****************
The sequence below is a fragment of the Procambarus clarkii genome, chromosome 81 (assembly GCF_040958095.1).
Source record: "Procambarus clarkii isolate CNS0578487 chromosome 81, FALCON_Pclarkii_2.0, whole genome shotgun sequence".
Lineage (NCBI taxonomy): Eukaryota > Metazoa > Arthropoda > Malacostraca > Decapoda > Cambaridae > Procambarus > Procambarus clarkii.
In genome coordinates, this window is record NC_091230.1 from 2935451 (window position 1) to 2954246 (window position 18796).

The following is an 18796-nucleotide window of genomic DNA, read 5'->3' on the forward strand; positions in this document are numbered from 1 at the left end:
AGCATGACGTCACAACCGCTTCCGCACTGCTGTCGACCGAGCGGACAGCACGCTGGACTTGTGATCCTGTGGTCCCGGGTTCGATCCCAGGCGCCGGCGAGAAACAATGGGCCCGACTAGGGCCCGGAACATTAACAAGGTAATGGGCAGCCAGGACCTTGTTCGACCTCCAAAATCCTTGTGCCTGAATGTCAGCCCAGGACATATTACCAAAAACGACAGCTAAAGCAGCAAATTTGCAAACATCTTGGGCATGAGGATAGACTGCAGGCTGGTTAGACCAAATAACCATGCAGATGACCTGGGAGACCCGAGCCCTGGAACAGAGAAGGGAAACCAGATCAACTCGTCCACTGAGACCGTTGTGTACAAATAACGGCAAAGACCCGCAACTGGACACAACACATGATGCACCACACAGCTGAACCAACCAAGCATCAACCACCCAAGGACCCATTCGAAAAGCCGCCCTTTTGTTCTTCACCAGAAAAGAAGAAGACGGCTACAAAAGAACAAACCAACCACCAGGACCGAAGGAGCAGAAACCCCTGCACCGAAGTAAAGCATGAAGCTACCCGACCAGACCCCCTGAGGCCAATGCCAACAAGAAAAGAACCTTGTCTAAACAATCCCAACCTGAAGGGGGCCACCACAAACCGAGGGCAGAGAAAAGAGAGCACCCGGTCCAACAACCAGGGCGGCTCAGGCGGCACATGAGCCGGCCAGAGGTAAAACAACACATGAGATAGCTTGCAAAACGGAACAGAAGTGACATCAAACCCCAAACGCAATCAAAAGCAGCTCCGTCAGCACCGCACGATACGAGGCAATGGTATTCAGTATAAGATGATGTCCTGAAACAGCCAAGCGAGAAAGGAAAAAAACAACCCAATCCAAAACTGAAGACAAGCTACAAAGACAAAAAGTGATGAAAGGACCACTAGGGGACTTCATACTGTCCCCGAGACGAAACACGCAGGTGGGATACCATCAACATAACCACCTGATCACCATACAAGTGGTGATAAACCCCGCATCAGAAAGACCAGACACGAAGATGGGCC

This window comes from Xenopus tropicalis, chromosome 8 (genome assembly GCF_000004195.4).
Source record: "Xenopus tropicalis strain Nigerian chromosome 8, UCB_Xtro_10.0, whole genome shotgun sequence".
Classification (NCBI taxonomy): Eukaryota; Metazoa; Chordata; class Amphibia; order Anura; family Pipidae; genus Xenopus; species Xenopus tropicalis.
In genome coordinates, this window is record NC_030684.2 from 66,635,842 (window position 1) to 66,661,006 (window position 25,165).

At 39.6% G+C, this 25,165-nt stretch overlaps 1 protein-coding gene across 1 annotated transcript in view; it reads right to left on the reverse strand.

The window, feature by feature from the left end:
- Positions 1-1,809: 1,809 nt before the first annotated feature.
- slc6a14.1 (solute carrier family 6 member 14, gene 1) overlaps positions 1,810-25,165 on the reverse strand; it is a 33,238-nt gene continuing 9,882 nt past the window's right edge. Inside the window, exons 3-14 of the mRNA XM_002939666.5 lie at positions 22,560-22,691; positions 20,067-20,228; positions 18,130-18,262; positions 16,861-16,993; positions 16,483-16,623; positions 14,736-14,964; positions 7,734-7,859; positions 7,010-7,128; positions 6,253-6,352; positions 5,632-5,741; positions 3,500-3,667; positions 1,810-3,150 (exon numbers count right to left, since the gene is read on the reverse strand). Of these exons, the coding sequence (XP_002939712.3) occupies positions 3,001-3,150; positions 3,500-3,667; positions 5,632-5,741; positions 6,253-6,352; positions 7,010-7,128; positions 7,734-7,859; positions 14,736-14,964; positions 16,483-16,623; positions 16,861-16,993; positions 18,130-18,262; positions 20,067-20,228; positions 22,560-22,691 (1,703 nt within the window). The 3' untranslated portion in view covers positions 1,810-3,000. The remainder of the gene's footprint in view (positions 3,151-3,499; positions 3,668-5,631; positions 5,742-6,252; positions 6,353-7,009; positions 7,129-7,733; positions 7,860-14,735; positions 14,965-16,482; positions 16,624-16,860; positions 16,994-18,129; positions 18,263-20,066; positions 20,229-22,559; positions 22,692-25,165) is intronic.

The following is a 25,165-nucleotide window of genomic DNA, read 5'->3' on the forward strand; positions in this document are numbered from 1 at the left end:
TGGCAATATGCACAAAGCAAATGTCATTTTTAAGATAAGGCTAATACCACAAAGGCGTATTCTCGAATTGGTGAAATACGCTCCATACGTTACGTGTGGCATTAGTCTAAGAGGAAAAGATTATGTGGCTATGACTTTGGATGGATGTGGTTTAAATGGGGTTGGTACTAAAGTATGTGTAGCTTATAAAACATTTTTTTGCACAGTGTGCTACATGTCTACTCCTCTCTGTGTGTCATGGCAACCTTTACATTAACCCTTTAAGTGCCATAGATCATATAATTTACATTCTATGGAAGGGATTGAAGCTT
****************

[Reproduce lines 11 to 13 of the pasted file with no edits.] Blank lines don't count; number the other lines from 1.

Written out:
At 39.6% G+C, this 25,165-nt stretch overlaps 1 protein-coding gene across 1 annotated transcript in view; it reads right to left on the reverse strand.

The window, feature by feature from the left end:
- Positions 1-1,809: 1,809 nt before the first annotated feature.